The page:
Now the norm is to stick together, and to take care that no outsiders join this crowd of already settled typists.
“Somehow we manage to earn a living. That’s all,” Das says.
An advocate in a black gown and white neckpiece starts calling: “Dictation, dictation.” Das continues our conversation as he sets the paper for his new client.
“Shall I tell you who got me into this?” he says. “The man who taught me to type, who brought me here to find work, and who had my back for the past 22 years is sitting there. He did for me what no one does – shared with me his livelihood.” He points to an elderly man a little further down the road.
‘We do what the computer people can’t’
Dilip Brahma has earned enough from his typist’s stall to support his family, build a small home and educate his only son, who is now a graduate and works in a bank.
Brahma has worked from the same street “since 1979”, he says. When the factory where he’d worked closed and he was robbed of his provident fund money, he had nowhere to go.
He doesn’t remember how he ended up here, but “typing was one thing I could manage to do,” he says.
His self-employed venture with his Remington as partner paid well until 1999 or so. “That was when the computers became very popular, and in a few more years, their prices fell to a great extent too. Everyone had computers and they were easy to operate,” says Brahma.
“So why do people still come to a typist?” I ask him.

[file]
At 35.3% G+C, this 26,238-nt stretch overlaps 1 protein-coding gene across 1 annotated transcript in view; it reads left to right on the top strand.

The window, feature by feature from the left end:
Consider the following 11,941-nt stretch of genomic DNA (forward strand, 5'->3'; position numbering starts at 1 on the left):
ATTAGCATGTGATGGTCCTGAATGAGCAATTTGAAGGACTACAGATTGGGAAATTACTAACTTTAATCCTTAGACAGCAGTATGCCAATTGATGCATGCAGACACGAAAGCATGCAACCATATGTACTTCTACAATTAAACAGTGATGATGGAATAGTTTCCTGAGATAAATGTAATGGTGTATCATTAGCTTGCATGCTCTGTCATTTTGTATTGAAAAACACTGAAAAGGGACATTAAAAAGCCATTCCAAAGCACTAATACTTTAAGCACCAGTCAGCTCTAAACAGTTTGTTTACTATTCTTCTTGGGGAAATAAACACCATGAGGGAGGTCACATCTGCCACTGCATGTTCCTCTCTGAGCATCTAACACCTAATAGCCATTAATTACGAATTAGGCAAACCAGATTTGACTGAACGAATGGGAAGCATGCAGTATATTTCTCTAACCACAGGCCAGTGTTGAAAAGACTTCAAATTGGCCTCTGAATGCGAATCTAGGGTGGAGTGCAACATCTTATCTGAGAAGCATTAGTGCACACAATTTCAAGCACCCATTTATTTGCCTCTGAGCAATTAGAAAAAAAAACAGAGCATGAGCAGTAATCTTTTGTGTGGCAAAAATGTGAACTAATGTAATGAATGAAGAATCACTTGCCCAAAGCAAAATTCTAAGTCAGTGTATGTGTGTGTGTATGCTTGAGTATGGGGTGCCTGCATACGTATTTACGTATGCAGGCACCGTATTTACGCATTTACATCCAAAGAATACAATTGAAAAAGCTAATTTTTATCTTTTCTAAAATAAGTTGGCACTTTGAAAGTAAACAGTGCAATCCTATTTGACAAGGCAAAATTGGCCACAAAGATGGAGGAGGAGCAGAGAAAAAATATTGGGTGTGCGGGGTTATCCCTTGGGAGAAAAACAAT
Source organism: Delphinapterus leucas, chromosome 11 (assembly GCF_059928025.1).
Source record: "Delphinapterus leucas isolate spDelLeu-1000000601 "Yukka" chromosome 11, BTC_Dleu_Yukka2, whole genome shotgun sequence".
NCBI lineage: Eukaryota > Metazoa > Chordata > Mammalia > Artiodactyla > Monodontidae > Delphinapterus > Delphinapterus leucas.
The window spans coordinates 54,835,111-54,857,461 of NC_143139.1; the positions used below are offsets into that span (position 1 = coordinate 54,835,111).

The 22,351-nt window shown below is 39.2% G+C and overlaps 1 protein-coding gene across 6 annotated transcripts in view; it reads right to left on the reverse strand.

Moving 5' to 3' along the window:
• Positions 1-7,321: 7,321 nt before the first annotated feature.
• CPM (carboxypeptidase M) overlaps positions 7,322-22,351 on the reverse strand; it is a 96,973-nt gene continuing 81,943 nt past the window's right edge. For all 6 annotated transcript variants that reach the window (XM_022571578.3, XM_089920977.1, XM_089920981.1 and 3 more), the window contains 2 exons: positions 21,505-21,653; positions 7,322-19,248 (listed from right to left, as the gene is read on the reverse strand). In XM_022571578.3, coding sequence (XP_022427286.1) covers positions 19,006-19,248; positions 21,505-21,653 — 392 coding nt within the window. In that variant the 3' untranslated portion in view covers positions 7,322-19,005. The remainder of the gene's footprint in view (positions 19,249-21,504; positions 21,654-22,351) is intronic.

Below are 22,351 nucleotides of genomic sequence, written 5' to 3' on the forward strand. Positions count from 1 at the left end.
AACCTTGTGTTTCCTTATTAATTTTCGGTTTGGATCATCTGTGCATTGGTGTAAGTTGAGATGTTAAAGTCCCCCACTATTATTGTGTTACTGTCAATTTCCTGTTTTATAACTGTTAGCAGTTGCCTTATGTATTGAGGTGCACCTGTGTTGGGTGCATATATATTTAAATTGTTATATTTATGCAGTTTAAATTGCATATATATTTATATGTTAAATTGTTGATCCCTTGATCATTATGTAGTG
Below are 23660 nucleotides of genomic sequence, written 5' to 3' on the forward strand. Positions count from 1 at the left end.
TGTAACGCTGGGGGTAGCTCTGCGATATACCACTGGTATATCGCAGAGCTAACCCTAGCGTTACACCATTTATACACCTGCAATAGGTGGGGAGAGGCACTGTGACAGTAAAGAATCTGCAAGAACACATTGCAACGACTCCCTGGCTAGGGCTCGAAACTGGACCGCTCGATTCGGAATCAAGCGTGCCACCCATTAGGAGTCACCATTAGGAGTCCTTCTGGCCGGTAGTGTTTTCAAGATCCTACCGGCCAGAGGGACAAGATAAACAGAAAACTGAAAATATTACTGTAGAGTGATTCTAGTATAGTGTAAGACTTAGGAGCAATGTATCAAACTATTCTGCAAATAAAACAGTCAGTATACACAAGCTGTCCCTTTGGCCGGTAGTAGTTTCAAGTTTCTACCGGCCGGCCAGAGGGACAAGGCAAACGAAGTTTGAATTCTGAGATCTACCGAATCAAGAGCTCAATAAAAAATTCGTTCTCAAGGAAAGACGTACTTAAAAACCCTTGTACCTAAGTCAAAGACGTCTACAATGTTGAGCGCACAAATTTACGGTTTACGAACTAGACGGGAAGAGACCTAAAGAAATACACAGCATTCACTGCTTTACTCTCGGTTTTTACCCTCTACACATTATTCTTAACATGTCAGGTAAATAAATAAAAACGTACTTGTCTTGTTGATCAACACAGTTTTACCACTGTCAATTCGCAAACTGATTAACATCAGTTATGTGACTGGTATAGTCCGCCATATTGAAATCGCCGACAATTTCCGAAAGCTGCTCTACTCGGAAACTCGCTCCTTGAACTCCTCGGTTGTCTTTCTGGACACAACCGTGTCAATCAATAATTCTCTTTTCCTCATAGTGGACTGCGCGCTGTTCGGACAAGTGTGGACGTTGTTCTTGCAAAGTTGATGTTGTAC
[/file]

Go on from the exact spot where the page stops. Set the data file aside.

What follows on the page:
“Because we get tasks done that those computer people can’t,” he says smiling mischievously.
“And what’s that?”
Somenath Adhikary, a lawyer getting a few pages typed at one of the stalls, intervenes: “Earlier we had shorthand professionals and we could dictate the text and get them typed later. Now good shorthand writers are not available so we have to make do with hurriedly written notes that turn out to be quite illegible at some point,” he explains.
“These typists, having worked with us for so long, know our handwriting; they can figure out the letters and the strokes. They have also learned a lot about the vocabularies we use, the sentences we frame. So when they turn in a typed document on the basis of our scanty and handwritten notes, the typed sheet looks neat and perfect. They make our jobs so much easier.”
Keeping the tradition alive
Many of the typists must travel for an hour or two each morning, on local buses or trains, to reach their spot on the street. So where, I wondered, did they keep their machines? Did they have to carry them all that way each day?
“Oh no, we rent spaces here to keep the machines for the night,” Brahma says, pointing to a dilapidated house on the other side of the road.
“There’s a room up there where they have racks made for holding the machines. We pay 200 rupees [around $3] per month for a machine to the owner, and the boy who takes the machines up and down from the racks has to be paid 10 rupees [15 cents] per trip, daily.”
On June 23, World Typewriter Day, these typists and their beloved Remingtons, Underwoods, Godrejs and Hermeses will be doing as they do every day – keeping the tradition of typewriting alive and earning a little money along the way.